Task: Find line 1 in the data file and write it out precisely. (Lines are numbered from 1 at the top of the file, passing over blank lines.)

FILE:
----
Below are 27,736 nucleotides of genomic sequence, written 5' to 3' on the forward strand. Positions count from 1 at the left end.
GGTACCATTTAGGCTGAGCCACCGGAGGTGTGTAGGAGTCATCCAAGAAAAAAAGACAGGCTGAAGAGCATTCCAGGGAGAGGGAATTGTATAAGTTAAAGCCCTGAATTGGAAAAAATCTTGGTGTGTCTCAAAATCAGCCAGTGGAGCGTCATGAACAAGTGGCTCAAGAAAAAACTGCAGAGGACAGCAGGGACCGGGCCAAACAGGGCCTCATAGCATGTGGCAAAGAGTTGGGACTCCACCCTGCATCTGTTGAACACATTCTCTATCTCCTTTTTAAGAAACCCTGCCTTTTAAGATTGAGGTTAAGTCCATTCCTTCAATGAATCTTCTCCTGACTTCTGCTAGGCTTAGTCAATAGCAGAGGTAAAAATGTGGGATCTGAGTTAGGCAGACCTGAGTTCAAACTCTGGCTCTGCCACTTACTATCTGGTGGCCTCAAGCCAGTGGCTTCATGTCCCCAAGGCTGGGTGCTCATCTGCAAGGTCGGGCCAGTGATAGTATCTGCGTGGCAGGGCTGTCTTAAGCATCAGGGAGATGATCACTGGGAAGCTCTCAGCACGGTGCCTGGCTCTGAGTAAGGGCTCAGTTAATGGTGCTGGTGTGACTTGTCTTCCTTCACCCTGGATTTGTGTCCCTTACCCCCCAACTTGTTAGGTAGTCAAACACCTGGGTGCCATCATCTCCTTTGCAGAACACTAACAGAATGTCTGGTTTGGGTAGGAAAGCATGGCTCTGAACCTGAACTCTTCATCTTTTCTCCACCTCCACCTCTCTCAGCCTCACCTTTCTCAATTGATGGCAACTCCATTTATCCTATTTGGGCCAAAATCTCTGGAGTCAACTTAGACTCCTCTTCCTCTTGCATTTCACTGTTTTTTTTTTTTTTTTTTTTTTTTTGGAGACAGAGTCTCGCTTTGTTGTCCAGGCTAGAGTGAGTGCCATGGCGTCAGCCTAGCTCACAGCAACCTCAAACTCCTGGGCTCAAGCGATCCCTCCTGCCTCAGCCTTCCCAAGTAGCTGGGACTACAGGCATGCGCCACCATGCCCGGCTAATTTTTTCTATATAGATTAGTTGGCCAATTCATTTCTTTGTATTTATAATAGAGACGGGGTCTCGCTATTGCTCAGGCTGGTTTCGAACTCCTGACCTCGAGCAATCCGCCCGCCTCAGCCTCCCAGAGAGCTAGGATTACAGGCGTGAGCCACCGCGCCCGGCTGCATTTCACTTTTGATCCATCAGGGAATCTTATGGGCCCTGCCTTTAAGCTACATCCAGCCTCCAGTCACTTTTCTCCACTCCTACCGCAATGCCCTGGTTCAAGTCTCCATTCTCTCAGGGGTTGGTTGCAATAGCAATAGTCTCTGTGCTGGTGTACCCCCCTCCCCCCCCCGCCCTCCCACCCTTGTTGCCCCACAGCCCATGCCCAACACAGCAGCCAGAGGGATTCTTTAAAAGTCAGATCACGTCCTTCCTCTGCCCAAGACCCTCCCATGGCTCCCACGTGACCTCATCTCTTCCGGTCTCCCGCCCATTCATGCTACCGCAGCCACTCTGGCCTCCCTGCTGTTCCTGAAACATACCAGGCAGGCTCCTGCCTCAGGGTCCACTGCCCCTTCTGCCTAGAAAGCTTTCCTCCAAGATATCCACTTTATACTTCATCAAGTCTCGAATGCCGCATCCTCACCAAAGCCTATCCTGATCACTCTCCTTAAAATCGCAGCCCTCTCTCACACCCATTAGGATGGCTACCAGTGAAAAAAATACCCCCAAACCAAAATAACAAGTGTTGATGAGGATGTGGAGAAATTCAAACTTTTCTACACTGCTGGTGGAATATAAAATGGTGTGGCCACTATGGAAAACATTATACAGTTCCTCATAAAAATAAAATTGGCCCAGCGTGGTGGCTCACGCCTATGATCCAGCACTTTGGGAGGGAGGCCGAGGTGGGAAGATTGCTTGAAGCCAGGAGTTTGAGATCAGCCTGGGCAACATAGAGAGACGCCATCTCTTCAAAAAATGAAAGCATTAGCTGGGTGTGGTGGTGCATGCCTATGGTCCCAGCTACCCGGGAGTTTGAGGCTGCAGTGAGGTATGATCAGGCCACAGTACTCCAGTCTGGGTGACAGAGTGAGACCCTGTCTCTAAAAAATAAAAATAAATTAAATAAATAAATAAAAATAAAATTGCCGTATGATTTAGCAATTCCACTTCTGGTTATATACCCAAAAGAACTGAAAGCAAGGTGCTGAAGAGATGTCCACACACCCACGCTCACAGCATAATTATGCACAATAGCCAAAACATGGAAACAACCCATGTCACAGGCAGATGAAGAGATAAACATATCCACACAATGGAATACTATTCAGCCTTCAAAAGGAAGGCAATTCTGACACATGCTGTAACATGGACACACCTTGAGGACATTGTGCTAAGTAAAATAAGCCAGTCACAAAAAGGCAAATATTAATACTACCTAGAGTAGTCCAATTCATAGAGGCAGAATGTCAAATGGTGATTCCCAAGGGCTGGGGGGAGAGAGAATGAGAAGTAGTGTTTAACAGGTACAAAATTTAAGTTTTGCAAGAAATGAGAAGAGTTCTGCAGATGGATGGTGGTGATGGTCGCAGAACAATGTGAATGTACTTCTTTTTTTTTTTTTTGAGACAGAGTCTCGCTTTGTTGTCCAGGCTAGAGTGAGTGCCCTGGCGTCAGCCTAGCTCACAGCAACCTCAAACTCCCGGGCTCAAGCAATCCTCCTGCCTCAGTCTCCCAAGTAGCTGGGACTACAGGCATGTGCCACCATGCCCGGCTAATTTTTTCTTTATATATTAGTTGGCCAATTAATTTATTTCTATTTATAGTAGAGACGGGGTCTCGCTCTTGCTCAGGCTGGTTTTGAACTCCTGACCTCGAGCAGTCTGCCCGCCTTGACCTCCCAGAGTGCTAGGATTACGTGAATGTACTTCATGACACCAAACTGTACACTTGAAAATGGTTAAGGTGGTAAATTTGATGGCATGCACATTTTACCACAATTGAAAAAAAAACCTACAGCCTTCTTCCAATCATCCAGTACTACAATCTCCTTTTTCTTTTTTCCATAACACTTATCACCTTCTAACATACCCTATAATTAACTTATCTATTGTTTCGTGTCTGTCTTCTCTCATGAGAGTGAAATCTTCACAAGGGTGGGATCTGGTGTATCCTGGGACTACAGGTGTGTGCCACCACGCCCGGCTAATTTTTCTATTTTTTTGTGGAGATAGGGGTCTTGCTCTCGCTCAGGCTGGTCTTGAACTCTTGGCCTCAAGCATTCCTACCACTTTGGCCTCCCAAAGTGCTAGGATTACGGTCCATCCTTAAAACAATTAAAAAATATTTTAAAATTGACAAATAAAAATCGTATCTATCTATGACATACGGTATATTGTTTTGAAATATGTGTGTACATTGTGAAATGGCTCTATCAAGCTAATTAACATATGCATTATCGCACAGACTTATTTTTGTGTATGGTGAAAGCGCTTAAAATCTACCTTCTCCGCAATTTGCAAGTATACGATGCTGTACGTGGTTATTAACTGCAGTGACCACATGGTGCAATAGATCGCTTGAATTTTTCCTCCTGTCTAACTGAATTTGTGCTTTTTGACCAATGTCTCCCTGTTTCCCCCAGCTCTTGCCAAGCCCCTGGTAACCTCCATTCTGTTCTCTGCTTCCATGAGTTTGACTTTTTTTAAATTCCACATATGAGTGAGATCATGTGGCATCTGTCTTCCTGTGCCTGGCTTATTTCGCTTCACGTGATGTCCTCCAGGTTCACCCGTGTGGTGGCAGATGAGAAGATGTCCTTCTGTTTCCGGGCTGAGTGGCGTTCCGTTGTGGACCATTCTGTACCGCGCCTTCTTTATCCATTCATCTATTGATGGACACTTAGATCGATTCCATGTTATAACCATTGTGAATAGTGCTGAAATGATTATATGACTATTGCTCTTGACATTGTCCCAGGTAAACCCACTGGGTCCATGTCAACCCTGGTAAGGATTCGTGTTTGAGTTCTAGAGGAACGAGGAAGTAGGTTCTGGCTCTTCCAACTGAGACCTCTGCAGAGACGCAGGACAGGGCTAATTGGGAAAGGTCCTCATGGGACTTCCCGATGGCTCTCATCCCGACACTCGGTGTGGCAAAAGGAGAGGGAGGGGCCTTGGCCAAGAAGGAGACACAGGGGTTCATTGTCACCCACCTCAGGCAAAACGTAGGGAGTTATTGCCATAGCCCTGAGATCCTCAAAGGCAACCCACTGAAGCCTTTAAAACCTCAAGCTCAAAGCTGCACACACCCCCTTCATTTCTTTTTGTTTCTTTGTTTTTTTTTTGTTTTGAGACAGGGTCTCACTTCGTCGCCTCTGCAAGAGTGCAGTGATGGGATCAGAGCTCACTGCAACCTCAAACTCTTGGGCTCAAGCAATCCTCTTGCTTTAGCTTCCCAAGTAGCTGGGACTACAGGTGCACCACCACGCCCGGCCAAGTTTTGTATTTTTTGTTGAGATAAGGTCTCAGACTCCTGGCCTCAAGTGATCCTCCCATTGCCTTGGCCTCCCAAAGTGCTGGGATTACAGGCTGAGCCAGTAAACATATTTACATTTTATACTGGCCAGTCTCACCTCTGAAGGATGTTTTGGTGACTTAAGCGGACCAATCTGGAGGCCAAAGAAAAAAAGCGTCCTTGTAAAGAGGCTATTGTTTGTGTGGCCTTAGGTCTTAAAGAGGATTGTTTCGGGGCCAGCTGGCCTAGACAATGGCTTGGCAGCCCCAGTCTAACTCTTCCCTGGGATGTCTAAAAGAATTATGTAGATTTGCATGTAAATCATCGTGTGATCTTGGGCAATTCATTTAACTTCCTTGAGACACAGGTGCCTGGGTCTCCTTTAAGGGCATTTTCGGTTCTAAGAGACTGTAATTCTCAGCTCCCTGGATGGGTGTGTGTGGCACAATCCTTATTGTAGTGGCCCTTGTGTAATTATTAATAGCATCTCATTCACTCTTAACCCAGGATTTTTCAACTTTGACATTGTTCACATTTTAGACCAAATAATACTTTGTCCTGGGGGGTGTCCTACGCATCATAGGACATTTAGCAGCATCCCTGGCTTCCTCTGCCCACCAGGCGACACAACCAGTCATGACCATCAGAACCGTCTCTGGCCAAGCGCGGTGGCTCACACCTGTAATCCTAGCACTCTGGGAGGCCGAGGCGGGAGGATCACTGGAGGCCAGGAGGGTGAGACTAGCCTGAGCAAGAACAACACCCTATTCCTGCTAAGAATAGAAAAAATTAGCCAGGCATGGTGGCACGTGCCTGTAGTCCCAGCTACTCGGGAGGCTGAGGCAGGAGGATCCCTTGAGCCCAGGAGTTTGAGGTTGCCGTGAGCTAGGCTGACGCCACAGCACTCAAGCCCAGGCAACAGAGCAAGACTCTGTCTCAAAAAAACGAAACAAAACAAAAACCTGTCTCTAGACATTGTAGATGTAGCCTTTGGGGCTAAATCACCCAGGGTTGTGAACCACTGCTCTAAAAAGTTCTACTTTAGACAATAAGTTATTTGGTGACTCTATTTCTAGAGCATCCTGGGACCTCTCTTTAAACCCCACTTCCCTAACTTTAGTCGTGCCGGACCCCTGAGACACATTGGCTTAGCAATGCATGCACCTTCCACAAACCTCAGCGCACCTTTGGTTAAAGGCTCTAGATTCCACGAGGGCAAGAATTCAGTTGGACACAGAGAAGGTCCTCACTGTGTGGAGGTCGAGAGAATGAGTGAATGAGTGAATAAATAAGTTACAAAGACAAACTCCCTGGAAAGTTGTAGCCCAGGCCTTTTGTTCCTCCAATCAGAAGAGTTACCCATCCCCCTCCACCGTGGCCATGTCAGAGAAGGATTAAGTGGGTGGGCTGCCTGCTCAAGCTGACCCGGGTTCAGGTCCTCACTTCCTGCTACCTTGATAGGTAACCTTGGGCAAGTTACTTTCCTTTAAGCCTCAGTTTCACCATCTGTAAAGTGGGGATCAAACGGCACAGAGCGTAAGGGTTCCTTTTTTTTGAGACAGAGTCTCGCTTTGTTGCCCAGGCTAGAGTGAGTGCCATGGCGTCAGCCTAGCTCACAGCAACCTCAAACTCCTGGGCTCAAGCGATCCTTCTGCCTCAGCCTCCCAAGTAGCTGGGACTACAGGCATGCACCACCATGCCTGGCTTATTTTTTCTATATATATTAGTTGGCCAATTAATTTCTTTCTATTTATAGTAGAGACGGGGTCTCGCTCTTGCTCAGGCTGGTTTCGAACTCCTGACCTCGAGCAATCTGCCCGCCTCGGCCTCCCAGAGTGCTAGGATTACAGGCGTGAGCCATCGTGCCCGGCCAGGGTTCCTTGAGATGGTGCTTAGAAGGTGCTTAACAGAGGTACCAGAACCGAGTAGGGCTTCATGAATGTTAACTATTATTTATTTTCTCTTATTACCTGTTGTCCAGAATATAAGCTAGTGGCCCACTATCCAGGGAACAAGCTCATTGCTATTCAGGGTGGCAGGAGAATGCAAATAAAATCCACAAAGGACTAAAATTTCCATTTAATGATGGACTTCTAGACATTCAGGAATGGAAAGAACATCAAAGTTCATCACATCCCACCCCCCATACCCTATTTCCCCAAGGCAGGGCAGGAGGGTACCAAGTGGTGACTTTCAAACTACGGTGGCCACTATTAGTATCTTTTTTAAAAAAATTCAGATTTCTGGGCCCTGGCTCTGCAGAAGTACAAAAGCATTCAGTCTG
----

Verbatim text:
Below are 27,736 nucleotides of genomic sequence, written 5' to 3' on the forward strand. Positions count from 1 at the left end.